BANGKOK (AFP) — On the first anniversary Wednesday of a coup that overthrew Thailand’s longest-serving elected prime minister, activists and politicians warned the country’s return to full democracy is under threat.
Deposed prime minister Thaksin Shinawatra led the charge, accusing the international community of ignoring the junta’s “departures from democratic norms.”
In an opinion piece posted on The Wall Street Journal’s website, Thaksin accused the military-backed government of spending more time worrying about preventing him and his followers from returning to power than on economic development and restoring the rights of the people.
In line with promises by army-installed Prime Minister Surayud Chulanont, elections are to be held on December 23.
“The international community is so disgusted by the junta’s mismanagement that it wants it to pass from the scene as soon as possible,” Thaksin wrote.
“Rather than quarrel over the details of democracy, the world appears ready to look the other way so as to provide no reason for the junta to delay the December 23 election.”
Army chief General Sonthi Boonyaratglin said he overthrew the twice-elected Thaksin on September 19 last year to end political turmoil, reunite a divided nation and rid Thailand of corrupt politicians.
New York-based Human Rights Watch said the military-installed government had taken few steps to keep its promises to protect human rights.
Prospects for the return to an elected government through free and fair elections remained uncertain, it added.
“Thaksin’s contempt for human rights and democracy was evident, but Thailand is worse off because of the coup,” said Brad Adams, Asia director at Human Rights Watch.
“Martial law remains in many areas of the country, there are greater restrictions on the media, and many key institutions such as the parliament, the Constitutional Tribunal, and the Election Commission have become tools of military rule.”
The announcement of the December election date in late August came just one week after 58 percent of voters nationwide approved a new constitution, written by a committee hand-picked by the army.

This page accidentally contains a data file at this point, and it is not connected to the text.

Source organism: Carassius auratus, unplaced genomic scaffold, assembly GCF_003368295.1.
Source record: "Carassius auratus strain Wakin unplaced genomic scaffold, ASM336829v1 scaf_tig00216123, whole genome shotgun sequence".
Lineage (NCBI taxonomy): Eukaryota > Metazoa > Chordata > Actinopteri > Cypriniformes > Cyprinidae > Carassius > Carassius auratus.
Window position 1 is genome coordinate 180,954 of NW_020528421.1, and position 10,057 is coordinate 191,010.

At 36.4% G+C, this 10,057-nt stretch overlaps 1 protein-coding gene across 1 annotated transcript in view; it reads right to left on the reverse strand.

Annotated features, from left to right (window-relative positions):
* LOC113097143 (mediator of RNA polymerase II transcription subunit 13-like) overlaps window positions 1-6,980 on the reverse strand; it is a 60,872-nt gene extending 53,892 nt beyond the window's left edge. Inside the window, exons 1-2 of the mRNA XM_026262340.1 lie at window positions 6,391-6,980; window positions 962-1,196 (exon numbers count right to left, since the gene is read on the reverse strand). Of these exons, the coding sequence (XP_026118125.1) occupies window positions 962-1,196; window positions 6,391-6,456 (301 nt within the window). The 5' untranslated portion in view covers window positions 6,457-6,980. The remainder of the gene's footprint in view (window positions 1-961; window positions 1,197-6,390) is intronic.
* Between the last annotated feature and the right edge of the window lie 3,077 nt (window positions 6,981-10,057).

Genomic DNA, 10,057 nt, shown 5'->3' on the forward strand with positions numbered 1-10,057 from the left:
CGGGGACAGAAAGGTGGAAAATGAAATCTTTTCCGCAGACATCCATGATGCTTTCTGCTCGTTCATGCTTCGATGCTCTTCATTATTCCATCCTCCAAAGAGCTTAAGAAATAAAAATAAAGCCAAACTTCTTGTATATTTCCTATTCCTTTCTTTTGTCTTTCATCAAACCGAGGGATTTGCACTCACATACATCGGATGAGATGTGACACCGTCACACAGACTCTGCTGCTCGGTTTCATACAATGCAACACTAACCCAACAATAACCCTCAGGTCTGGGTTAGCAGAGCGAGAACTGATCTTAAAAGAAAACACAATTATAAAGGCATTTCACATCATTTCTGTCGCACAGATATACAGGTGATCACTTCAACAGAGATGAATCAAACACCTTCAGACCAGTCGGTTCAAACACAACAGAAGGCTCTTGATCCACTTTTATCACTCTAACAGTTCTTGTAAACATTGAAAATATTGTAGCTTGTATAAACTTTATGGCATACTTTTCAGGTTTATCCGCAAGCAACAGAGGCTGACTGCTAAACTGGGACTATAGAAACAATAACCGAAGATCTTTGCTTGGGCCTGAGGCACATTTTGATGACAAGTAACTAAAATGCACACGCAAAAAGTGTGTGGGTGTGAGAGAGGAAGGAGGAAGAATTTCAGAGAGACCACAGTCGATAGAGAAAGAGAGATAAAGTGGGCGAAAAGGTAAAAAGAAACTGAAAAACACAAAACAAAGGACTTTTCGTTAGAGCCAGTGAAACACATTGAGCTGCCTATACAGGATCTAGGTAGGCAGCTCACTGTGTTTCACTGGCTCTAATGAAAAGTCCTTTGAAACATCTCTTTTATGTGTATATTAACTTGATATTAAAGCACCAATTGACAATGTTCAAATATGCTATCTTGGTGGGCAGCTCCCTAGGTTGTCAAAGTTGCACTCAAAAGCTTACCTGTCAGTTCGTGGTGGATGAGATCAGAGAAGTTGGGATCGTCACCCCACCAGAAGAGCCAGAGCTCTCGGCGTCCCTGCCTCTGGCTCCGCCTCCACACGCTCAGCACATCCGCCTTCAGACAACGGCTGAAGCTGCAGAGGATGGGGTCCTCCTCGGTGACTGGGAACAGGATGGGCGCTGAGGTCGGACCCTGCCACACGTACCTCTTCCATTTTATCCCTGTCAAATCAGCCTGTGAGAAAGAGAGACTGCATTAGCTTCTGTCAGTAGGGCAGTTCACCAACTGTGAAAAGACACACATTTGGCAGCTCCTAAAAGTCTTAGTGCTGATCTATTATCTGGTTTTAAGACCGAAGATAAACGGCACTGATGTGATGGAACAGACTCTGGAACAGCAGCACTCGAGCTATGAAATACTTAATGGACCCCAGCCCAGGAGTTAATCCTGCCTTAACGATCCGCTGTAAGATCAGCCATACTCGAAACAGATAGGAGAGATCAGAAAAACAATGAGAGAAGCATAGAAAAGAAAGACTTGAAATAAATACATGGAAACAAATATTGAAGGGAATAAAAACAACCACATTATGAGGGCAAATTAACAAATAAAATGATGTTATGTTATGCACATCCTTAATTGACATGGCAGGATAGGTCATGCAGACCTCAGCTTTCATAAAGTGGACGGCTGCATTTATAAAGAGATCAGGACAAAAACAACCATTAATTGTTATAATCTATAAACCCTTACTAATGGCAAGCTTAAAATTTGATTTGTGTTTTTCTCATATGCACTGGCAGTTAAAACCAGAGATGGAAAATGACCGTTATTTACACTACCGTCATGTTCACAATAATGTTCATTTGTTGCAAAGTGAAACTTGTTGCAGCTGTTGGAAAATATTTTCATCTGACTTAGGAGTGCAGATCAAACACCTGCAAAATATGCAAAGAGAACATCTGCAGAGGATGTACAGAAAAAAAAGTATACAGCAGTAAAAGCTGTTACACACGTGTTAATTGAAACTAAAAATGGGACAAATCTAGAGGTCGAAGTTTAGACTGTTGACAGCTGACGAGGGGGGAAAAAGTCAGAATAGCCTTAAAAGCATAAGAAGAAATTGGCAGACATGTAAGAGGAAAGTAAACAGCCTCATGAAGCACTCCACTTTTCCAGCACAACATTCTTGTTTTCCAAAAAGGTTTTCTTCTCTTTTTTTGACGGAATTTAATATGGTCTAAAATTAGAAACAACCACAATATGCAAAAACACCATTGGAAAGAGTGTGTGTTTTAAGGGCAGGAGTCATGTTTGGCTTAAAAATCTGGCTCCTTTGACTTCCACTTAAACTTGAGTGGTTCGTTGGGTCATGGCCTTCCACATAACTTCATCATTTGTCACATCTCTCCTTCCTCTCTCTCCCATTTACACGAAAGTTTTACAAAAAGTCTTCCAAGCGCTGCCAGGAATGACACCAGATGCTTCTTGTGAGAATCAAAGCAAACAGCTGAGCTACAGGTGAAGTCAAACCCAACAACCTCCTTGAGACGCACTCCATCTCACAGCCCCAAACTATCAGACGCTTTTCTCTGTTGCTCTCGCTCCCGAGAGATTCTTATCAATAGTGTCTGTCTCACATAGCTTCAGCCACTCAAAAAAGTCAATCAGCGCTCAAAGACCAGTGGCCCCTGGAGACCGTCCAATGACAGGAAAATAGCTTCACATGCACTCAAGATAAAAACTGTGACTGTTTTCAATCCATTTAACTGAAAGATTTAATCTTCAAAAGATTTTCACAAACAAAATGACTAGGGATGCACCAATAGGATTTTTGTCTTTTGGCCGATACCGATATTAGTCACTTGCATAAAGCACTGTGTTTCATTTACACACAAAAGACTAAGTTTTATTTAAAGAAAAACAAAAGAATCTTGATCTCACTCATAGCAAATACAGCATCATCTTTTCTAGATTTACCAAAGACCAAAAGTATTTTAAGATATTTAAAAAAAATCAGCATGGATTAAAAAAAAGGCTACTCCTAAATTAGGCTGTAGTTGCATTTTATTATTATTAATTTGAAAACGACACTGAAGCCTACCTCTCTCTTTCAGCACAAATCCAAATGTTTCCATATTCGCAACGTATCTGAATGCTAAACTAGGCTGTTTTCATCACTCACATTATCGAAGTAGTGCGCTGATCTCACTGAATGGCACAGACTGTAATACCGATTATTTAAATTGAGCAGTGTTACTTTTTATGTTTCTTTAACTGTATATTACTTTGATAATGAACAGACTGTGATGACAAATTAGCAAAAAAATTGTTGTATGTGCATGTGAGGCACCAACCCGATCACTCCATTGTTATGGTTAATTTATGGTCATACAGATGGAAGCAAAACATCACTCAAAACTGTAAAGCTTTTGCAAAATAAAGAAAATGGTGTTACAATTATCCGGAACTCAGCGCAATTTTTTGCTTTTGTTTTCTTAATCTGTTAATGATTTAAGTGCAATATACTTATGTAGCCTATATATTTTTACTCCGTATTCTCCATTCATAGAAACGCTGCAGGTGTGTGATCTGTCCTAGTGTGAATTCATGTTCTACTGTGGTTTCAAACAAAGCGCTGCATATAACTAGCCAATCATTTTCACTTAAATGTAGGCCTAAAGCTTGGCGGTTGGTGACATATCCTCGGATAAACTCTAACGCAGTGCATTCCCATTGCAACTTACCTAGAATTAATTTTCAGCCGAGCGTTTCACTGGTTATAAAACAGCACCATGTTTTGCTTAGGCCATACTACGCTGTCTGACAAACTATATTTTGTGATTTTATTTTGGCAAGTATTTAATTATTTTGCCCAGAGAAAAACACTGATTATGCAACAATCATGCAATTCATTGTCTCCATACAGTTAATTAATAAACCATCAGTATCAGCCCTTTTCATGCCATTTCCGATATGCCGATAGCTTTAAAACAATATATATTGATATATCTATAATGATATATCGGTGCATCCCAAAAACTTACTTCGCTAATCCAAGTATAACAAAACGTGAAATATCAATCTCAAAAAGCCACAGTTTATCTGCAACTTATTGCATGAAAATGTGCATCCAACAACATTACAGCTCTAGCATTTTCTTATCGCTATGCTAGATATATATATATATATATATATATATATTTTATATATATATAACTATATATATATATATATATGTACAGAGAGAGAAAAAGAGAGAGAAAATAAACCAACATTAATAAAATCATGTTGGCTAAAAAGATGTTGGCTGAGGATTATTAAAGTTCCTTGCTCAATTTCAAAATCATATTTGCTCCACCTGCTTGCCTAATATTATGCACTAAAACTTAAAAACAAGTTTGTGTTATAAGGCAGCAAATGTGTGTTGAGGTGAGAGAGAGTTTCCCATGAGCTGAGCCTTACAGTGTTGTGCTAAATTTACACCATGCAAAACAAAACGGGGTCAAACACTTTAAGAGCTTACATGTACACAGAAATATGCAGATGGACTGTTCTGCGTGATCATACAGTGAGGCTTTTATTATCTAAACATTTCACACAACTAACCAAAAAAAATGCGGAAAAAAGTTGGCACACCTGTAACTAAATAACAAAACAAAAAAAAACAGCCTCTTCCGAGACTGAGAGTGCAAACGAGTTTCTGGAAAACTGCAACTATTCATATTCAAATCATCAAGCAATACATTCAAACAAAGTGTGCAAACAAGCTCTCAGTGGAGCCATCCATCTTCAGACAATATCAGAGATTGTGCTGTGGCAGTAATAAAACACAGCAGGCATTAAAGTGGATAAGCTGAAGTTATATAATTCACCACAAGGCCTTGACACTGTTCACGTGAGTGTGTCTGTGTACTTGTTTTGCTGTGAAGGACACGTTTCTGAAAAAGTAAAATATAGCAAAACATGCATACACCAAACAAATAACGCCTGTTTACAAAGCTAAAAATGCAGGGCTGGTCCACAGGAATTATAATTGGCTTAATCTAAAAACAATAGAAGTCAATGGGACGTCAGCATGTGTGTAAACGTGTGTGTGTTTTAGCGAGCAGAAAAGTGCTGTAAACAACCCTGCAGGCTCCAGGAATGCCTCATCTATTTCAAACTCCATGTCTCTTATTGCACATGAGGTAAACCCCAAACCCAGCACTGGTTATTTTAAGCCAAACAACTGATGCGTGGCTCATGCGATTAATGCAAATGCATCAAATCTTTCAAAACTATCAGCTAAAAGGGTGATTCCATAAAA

But voters in northeastern Thailand, a pillar of support for Thaksin, rejected it.
“The new constitution is actually a step backwards for Thailand,” said Adams.
The Student Federation of Thailand said the coup “was merely power-grabbing among elites” and said the junta’s reasons for staging the putsch have not been borne out.
Chaturon Chaisang, a former leader of Thaksin’s Thai Rak Thai party, said the junta has failed to justify its coup and only succeeded in damaging the economy and setting democracy backwards.
“A year after the coup, people have received only one thing, an undemocratic constitution,” Chaturon said at a press conference.
“There is no sign that the new election will be free and fair.”
From his exile in Britain, Thaksin told the BBC he would return to Thailand after the vote. He questioned the junta’s use of power, accusing them of stifling opposition.
Thai Rak Thai was accused of electoral fraud and disbanded by a junta-backed court in May.
“For most of the past year, Thailand has been under martial law, with freedom of the press restricted and activity by political parties severely limited,” Thaksin said.
The Southeast Asian Press Alliance (SEAPA), based in Bangkok, said the environment for media and free expression remains compromised.
Surayud told reporters he was ready to accept criticism and vowed to improve.
Responding to Thaksin’s comments, he reiterated Thailand is working hard to restore democracy.
Coup leader Sonthi told local radio that only those “who are not fully informed” would call the coup a total failure.
The government announced late Wednesday that General Anupong Paojinda, a key player in the coup, will replace Sonthi as army chief.
Sonthi faces mandatory retirement at the end of September but will remain at the helm of the junta.
Analysts saw Anupong as a moderate choice
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